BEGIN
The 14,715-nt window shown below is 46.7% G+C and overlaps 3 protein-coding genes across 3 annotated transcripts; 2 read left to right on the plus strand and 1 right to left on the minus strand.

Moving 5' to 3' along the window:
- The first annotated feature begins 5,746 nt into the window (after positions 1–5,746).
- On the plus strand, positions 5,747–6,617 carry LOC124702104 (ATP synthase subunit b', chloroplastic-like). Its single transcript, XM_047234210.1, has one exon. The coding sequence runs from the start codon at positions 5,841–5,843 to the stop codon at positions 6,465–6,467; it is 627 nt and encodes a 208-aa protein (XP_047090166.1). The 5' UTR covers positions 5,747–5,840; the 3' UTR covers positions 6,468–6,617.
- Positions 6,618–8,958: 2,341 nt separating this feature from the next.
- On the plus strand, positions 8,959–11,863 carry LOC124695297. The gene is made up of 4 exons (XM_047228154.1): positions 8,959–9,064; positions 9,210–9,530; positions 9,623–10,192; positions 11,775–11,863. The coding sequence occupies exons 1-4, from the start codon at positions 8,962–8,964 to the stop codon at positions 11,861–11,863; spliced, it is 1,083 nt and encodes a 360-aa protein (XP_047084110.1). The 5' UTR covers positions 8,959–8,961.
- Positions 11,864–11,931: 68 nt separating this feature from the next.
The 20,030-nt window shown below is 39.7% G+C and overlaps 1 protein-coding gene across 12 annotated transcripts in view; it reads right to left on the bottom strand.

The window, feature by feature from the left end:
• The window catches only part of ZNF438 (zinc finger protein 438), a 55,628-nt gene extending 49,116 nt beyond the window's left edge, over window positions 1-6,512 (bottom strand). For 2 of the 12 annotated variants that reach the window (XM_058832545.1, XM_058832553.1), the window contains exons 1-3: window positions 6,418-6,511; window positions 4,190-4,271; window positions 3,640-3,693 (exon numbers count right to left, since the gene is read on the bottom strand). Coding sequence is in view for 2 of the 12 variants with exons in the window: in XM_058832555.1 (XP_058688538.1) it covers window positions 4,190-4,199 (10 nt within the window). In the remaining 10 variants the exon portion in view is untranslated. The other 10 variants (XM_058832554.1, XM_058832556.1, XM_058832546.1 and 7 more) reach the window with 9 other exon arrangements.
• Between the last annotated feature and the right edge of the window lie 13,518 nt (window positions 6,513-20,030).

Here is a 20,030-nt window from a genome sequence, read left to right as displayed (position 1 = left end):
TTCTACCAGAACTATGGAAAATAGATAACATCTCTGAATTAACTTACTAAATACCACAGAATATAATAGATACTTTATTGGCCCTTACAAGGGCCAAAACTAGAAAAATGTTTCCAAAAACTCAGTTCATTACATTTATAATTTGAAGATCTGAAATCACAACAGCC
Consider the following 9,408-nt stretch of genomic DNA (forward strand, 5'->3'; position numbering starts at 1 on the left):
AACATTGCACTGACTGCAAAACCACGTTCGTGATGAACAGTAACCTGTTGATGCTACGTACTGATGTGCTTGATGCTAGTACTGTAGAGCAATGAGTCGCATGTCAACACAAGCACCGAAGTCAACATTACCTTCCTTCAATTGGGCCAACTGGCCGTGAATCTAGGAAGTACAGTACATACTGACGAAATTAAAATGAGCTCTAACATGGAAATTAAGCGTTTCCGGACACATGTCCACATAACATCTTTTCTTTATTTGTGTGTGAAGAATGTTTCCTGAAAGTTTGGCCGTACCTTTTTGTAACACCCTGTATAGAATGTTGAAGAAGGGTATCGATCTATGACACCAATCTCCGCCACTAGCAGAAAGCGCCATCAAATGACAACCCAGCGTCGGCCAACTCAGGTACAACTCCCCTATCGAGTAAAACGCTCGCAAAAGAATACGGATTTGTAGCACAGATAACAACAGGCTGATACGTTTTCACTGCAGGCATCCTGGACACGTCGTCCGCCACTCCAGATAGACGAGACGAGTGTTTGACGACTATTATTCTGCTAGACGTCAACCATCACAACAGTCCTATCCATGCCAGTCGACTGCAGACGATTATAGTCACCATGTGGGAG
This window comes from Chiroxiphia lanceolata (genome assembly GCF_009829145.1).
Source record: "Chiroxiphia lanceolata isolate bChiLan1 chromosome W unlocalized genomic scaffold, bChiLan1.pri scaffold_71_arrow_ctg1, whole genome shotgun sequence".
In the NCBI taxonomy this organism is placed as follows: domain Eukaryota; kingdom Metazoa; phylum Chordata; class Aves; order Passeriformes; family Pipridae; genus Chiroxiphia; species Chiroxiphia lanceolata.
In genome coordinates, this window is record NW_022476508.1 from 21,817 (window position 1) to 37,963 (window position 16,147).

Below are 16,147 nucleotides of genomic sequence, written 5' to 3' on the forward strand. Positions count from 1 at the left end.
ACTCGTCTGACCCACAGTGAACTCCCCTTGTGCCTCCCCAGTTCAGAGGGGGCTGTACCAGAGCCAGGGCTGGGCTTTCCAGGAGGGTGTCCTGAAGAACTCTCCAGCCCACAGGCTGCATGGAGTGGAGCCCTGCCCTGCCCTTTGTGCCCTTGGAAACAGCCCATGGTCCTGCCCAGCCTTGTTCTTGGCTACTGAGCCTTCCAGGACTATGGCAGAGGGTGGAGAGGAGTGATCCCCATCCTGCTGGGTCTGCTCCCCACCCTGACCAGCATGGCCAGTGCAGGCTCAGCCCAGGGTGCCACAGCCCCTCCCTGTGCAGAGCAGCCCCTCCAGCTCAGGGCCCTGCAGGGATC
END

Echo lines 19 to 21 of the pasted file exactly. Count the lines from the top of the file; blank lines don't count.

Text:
In genome coordinates, this window is record NW_022476508.1 from 21,817 (window position 1) to 37,963 (window position 16,147).

Below are 16,147 nucleotides of genomic sequence, written 5' to 3' on the forward strand. Positions count from 1 at the left end.
ACTCGTCTGACCCACAGTGAACTCCCCTTGTGCCTCCCCAGTTCAGAGGGGGCTGTACCAGAGCCAGGGCTGGGCTTTCCAGGAGGGTGTCCTGAAGAACTCTCCAGCCCACAGGCTGCATGGAGTGGAGCCCTGCCCTGCCCTTTGTGCCCTTGGAAACAGCCCATGGTCCTGCCCAGCCTTGTTCTTGGCTACTGAGCCTTCCAGGACTATGGCAGAGGGTGGAGAGGAGTGATCCCCATCCTGCTGGGTCTGCTCCCCACCCTGACCAGCATGGCCAGTGCAGGCTCAGCCCAGGGTGCCACAGCCCCTCCCTGTGCAGAGCAGCCCCTCCAGCTCAGGGCCCTGCAGGGATC